3 years ago

A human endogenous retrovirus-derived gene that can contribute to oncogenesis by activating the ERK pathway and inducing migration and invasion

Caroline Bireau, Marie Dewannieux, Thierry Heidmann, Jhen Tsang, Cécile Lemaître

by Cécile Lemaître, Jhen Tsang, Caroline Bireau, Thierry Heidmann, Marie Dewannieux

Endogenous retroviruses are cellular genes of retroviral origin captured by their host during the course of evolution and represent around 8% of the human genome. Although most are defective and transcriptionally silenced, some are still able to generate retroviral-like particles and proteins. Among these, the HERV-K(HML2) family is remarkable since its members have amplified relatively recently and many of them still have full length coding genes. Furthermore, they are induced in cancers, especially in melanoma, breast cancer and germ cell tumours, where viral particles, as well as the envelope protein (Env), can be detected. Here we show that HERV-K(HML2) Env per se has oncogenic properties. Its expression in a non-tumourigenic human breast epithelial cell line induces epithelial to mesenchymal transition (EMT), often associated with tumour aggressiveness and metastasis. In our model, this is typified by key modifications in a set of molecular markers, changes in cell morphology and enhanced cell motility. Remarkably, microarrays performed in 293T cells reveal that HERV-K(HML2) Env is a strong inducer of several transcription factors, namely ETV4, ETV5 and EGR1, which are downstream effectors of the MAPK ERK1/2 and are associated with cellular transformation. We demonstrate that HERV-K(HML2) Env effectively activates the ERK1/2 pathway in our experimental setting and that this activation depends on the Env cytoplasmic tail. In addition, this phenomenon is very specific, being absent with every other retroviral Env tested, except for Jaagsiekte Sheep Retrovirus (JSRV) Env, which is already known to have transforming properties in vivo. Though HERV-K Env is not directly transforming by itself, the newly discovered properties of this protein may contribute to oncogenesis.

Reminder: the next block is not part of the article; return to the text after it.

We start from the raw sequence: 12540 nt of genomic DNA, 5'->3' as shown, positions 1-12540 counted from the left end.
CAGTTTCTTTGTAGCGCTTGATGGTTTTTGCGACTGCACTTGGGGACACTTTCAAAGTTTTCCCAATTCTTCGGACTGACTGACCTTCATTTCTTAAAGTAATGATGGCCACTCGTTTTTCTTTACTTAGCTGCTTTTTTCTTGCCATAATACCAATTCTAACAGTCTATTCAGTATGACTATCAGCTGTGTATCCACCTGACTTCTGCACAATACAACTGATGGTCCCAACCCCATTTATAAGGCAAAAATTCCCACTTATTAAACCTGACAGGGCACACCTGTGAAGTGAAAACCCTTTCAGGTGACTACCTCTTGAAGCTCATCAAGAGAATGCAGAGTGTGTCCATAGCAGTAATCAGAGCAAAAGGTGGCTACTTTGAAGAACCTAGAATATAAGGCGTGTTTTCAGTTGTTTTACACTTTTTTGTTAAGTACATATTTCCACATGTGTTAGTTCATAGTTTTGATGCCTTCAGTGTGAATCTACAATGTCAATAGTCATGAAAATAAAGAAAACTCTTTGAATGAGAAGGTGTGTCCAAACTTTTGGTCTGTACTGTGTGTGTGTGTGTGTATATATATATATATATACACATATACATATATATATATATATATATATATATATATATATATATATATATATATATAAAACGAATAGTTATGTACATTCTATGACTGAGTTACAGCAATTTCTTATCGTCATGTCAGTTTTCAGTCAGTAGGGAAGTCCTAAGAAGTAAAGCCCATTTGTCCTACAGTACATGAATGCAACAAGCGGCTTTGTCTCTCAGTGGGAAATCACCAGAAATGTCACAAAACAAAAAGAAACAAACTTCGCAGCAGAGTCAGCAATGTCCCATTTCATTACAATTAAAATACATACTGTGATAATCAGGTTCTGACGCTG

Publisher URL: http://journals.plos.org/plosone/article

DOI: 10.1371/journal.ppat.1006451

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